Let the recriminations begin. Yesterday, Russia was awarded the 2018 World Cup, with England’s bid being eliminated at the first stage. Vladimir Putin has described the vote and decision as “fair”, and I’m sure it is in his eyes. Just not in the rest of the world’s eyes.
In somewhat similar conditions, the US also lost out for the 2022 World Cup to Qatar. In both situations it seems clear: The best bid did not win. It seems also clear that large quantities of money were involved. Clearly, Qatar could throw a huge amount of money at their bid and did, as could Russia. In both cases, another host would have provided a more lucrative profitable World Cup for FIFA.
As can be inferred thus far from this post, the outcome has left a huge amount of questions unanswered – as Declan Hill is pointing at. How is it that the most profitable, commercially successful bid crashed out at the first stage for 2018? Most of the England entourage have pointed at something: The total lack of integrity of FIFA members voting. They’ll say yes to your face, but when voting it’s a different story. Moreover, it is coincidence that the country from which two exposes of FIFA’s corrupt nature originated got just two votes from 22?
I’m personally not all that disappointed England didn’t get the World Cup. I’m not sure how much I really wanted it. But it’s fair to say it would have been, along with the other European bidders, the World Cup leaving the least White Elephants (Qatar, incredibly enough, plans on exporting its stadia to better uses after the tournament – and air condition when while in the desert – it is nice to see how much FIFA is concerned about the environment), since all stadia would have been the homes of English football clubs. And therein lies a huge issue yet again unanswered for by FIFA’s unaccountable committees. Stadia still lie barely used in Japan and South Korea after 2002, and I wonder what the legacy is for the stadia in South Africa now the world has left. Yet FIFA commits itself to a load more such stadia in Russia, and wherever the Qatari stadia end up.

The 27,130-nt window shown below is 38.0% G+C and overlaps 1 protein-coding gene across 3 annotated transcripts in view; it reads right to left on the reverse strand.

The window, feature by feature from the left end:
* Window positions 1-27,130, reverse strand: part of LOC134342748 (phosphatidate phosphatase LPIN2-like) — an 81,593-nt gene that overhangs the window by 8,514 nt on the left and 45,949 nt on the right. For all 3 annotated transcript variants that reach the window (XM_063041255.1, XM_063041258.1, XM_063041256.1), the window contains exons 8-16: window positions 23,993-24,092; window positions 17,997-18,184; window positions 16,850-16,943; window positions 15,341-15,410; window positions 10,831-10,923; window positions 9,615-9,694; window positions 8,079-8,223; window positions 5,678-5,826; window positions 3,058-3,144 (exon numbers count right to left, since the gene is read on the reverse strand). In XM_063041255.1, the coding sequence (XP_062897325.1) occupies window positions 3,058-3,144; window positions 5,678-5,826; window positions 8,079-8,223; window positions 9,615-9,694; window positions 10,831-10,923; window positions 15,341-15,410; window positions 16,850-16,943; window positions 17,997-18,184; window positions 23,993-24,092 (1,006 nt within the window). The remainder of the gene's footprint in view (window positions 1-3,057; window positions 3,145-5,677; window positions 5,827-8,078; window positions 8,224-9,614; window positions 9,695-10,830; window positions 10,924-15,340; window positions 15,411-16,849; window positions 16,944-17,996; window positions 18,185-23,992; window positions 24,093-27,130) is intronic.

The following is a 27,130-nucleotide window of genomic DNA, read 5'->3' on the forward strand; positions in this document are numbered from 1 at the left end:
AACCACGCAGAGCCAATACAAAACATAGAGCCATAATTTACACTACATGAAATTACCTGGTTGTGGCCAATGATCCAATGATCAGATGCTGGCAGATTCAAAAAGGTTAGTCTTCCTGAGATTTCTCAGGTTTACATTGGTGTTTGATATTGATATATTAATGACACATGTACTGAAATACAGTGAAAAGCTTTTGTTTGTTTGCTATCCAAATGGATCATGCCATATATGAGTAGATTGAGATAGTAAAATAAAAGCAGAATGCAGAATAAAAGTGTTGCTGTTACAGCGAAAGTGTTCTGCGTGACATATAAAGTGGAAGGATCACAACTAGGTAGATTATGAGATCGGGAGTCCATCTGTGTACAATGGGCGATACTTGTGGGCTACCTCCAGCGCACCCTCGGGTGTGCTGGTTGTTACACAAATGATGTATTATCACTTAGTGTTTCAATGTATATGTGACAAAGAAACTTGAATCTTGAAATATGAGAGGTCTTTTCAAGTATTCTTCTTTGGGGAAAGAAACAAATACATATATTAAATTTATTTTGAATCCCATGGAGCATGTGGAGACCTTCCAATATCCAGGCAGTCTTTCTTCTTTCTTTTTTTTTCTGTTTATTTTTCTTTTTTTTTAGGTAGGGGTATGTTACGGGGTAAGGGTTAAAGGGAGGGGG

Then: The positive spin of course is that new places get to see the World Cup. Wasn’t it nice to have it in Africa in the summer? And won’t it be lovely to have it in mafia land in 2018, and in the desert (where alcohol is banned amongst other things natural to the football fan). Sarcasm aside, it is nice to spread the tournament around, but this leaves, along with the legacy issue, another big and frustrating issue. Why didn’t FIFA make this abundantly clear before the bidding began? Why did it let old, established nations (which I think the US has to belong to in football terms these days) waste so much money on bidding if it was all in vain? As this Guardian piece makes clear, David Cameron could have instead been back in the UK making important decisions, and perhaps not closing quite so many school sports programmes as part of the austerity his party is foistering onto the UK.
It’s been mooted for years (as the first page of Declan Hill’s ‘The Fix’ makes clear) that FIFA is unaccountable and corrupt and the biggest upshot of all this has to be that the institution needs reforming. As it stands it continues to drive football fans to despair the world over yet has no incentive to actually take their views into account – instead taking bribes and saying one thing to one person and another to another and making corrupt decisions affecting billions worldwide. How long must we endure this?